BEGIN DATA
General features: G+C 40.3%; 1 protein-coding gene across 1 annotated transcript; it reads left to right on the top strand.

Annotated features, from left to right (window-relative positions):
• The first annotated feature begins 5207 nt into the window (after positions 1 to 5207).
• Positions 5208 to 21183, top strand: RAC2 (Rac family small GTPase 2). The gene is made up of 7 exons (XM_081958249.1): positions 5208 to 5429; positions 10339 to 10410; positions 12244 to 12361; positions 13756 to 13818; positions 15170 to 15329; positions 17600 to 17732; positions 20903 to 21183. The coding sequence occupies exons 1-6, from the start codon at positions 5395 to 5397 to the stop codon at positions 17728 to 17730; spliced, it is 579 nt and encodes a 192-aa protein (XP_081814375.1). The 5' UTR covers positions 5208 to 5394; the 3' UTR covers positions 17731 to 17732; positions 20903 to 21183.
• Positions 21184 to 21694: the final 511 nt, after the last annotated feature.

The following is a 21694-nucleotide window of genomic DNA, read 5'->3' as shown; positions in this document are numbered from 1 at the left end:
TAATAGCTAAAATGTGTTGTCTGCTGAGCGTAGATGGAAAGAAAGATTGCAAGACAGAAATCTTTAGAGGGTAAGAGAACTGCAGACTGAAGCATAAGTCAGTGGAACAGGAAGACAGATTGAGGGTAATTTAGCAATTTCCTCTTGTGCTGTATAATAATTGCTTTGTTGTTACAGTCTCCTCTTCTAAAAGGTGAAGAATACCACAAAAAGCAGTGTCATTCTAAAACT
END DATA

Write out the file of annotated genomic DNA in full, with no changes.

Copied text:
General features: G+C 40.3%; 1 protein-coding gene across 1 annotated transcript; it reads left to right on the top strand.

Annotated features, from left to right (window-relative positions):
• The first annotated feature begins 5207 nt into the window (after positions 1 to 5207).
• Positions 5208 to 21183, top strand: RAC2 (Rac family small GTPase 2). The gene is made up of 7 exons (XM_081958249.1): positions 5208 to 5429; positions 10339 to 10410; positions 12244 to 12361; positions 13756 to 13818; positions 15170 to 15329; positions 17600 to 17732; positions 20903 to 21183. The coding sequence occupies exons 1-6, from the start codon at positions 5395 to 5397 to the stop codon at positions 17728 to 17730; spliced, it is 579 nt and encodes a 192-aa protein (XP_081814375.1). The 5' UTR covers positions 5208 to 5394; the 3' UTR covers positions 17731 to 17732; positions 20903 to 21183.
• Positions 21184 to 21694: the final 511 nt, after the last annotated feature.

The following is a 21694-nucleotide window of genomic DNA, read 5'->3' as shown; positions in this document are numbered from 1 at the left end:
TAATAGCTAAAATGTGTTGTCTGCTGAGCGTAGATGGAAAGAAAGATTGCAAGACAGAAATCTTTAGAGGGTAAGAGAACTGCAGACTGAAGCATAAGTCAGTGGAACAGGAAGACAGATTGAGGGTAATTTAGCAATTTCCTCTTGTGCTGTATAATAATTGCTTTGTTGTTACAGTCTCCTCTTCTAAAAGGTGAAGAATACCACAAAAAGCAGTGTCATTCTAAAACT